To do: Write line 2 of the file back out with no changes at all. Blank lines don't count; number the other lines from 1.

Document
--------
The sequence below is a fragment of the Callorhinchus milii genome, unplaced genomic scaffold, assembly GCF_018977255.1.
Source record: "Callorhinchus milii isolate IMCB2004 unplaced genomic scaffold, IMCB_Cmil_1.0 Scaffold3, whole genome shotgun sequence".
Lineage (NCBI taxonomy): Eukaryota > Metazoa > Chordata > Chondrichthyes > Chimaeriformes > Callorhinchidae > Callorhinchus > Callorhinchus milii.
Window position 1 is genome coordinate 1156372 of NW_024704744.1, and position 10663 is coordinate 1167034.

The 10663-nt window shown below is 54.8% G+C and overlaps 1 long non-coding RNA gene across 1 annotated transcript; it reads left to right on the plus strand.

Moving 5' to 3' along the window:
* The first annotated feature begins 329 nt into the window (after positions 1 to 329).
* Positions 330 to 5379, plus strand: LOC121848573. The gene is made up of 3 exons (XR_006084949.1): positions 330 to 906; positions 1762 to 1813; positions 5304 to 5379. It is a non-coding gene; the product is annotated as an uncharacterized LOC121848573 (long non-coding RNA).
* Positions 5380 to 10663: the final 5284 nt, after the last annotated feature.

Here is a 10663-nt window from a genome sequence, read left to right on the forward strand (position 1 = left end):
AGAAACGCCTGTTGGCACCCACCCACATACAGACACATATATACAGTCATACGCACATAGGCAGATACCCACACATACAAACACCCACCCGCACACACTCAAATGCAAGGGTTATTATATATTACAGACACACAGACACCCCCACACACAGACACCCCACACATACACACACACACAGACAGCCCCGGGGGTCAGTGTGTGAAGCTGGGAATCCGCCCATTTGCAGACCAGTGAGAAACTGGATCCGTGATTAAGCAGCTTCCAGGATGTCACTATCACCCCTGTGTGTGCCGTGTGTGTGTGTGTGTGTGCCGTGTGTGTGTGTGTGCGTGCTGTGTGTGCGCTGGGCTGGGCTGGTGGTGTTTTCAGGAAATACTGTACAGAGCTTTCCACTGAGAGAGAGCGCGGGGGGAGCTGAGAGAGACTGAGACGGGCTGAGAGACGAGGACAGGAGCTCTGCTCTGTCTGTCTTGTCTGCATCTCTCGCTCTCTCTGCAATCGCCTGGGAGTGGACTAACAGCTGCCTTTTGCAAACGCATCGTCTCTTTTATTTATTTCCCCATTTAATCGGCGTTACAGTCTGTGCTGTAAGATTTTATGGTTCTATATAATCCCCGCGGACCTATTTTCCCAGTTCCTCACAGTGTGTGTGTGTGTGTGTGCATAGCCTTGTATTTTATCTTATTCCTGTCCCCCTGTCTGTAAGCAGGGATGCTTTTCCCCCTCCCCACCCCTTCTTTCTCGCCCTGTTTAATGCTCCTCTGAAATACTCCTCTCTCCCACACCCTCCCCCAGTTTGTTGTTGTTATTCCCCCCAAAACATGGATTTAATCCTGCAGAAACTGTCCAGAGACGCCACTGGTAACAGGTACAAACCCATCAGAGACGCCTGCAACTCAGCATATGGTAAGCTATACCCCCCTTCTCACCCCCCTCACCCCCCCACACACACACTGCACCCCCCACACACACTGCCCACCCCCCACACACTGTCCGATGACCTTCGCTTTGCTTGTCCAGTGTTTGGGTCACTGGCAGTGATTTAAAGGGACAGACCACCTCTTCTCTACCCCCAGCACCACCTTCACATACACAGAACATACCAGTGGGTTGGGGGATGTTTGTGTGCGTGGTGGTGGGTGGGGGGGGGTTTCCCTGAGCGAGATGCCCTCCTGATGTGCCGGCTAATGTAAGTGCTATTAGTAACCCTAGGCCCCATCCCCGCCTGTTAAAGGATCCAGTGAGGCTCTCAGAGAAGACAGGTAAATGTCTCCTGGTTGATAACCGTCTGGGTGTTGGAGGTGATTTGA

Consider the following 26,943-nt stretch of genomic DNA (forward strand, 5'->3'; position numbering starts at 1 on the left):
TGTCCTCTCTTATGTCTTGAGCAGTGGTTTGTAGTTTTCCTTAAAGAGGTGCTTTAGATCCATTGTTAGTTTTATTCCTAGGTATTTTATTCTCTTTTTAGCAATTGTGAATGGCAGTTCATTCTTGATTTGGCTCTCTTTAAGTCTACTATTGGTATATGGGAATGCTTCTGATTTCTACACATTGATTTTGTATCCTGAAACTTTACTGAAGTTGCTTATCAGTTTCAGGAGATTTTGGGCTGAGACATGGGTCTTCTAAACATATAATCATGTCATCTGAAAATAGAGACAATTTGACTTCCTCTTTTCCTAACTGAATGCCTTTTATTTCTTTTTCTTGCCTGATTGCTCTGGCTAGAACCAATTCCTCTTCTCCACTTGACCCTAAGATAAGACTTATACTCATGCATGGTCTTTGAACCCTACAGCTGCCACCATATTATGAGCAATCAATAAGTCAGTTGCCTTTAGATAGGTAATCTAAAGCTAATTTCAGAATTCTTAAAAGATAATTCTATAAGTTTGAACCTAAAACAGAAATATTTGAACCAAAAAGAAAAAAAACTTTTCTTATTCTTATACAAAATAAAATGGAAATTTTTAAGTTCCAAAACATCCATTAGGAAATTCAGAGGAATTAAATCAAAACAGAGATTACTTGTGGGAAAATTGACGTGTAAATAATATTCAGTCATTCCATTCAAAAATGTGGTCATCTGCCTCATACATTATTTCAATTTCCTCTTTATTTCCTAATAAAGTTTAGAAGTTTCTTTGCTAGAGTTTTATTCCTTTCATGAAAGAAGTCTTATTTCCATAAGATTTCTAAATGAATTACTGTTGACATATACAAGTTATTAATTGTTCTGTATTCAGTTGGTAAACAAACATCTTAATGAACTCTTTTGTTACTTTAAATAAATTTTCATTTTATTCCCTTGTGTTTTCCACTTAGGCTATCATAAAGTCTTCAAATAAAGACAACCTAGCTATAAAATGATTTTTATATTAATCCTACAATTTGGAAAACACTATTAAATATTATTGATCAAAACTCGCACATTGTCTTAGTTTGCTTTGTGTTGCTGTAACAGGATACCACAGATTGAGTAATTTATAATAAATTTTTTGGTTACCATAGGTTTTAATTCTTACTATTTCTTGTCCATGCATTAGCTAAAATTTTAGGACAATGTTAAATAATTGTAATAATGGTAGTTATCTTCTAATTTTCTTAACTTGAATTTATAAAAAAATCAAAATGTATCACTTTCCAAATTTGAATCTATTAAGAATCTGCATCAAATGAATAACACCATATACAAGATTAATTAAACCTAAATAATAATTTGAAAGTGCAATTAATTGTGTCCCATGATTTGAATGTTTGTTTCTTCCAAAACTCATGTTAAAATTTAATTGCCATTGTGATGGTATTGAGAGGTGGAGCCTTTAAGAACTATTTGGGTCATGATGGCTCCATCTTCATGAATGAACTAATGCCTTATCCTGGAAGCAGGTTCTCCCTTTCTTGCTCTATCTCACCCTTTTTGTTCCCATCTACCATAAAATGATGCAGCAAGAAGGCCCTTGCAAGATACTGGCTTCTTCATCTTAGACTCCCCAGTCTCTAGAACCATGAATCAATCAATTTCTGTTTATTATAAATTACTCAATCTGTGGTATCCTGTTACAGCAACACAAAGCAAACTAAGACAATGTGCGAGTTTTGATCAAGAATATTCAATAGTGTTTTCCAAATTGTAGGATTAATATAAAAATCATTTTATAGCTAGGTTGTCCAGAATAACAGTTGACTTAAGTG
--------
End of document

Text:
Source record: "Callorhinchus milii isolate IMCB2004 unplaced genomic scaffold, IMCB_Cmil_1.0 Scaffold3, whole genome shotgun sequence".